Monday, September 06, 2010

d is for delegating

Delegating: Don't do for your children what they can do for themselves. Encourage their independence.


Once upon a time, my four year old wanted to do things himself. In fact he insisted on it. I couldn't dress him, I couldn't put his shoes on, and I couldn't feed him. I admit that I felt a pang of sadness as my little boy no longer needed me for such things.

But as time passed, I got used to the idea. I remembered the wise words of a friend who said it was our job as parents to help our children become independent.

So, I became happy about delegating. I encouraged him to choose what he was going to wear (trackie pants please), helped him make his bed, clean up his toys and pour breakfast cereal into a bowl.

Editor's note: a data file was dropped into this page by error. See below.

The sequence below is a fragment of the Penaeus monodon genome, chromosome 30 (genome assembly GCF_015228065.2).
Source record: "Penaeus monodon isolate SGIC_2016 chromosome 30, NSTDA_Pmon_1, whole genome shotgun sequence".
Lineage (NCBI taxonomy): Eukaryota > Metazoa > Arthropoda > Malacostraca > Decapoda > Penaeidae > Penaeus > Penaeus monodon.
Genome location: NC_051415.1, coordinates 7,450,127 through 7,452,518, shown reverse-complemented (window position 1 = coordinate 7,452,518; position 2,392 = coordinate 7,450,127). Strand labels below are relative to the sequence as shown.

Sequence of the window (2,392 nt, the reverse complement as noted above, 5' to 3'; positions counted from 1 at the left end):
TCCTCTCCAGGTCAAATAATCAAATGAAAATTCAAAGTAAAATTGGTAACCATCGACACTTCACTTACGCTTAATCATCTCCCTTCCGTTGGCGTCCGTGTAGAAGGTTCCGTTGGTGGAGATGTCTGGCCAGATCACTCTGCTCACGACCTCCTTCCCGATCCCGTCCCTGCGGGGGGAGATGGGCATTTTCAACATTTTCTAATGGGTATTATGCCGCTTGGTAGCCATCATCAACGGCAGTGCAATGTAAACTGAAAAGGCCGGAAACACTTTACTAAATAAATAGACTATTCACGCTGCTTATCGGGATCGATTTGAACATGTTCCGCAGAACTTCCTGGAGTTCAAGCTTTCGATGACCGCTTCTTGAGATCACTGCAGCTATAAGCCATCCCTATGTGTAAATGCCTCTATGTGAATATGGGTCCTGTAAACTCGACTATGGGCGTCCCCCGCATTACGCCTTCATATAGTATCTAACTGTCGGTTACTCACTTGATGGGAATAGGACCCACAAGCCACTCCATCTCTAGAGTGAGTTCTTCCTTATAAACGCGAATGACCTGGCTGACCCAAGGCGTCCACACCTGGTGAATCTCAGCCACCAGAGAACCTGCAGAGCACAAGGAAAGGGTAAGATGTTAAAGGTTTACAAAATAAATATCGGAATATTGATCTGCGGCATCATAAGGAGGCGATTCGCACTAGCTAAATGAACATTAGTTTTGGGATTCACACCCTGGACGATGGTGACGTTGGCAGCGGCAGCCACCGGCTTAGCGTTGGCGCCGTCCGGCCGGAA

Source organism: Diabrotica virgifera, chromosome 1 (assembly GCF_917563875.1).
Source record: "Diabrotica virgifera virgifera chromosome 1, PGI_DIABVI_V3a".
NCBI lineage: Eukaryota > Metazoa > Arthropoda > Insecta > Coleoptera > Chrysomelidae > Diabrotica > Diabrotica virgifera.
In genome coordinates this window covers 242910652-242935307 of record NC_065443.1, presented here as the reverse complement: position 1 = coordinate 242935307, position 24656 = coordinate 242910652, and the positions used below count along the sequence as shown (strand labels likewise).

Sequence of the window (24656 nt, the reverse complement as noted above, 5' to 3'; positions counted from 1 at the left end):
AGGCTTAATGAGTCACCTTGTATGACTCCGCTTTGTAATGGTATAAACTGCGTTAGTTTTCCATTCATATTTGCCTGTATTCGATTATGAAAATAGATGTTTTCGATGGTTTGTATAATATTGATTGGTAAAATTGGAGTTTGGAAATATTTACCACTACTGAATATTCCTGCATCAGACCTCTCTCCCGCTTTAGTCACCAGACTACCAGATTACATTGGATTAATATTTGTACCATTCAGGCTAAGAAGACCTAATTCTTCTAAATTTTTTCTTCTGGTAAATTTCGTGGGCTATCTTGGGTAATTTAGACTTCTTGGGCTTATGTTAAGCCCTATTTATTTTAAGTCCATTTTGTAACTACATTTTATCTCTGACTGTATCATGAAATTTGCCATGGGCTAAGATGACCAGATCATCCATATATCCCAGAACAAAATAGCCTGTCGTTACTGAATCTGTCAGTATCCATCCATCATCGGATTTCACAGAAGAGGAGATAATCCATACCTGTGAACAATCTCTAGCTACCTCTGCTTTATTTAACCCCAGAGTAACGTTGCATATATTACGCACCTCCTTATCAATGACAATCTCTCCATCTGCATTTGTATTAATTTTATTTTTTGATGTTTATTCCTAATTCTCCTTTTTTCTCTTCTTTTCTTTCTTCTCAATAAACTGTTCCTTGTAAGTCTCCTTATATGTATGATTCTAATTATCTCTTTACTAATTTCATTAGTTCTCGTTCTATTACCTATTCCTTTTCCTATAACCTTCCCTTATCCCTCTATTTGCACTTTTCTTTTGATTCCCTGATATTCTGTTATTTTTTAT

Well, now he'd be happy for me to do everything again. The compromise is we now have to do it together. If we don't, it's Mummy I'm too tired to do this all by myself. (And I'd be more obliging if I didn't already know he knew how to do it.)

And then there's the one year old. Hopping up onto the table to take a swig from a glass bottle left there; picking up leftover crusts from breakfast on the kitchen floor; cleaning the toilet wherever possible. Why I haven't even delegated anything to him yet.

In my experience, independence is a two-edged sword right up until they grow up (and beyond). How do I know this? We have grown girls remember... and I can see they love their independence, but at times still want the perks of when they were younger. Let's face it, there's the inner child in all of us, isn't there?

How is it with your family? Do you encourage independence by delegating? I'd love to hear your stories...

The A-Z of Parenting Tips were inspired by this article in the Courier Mail.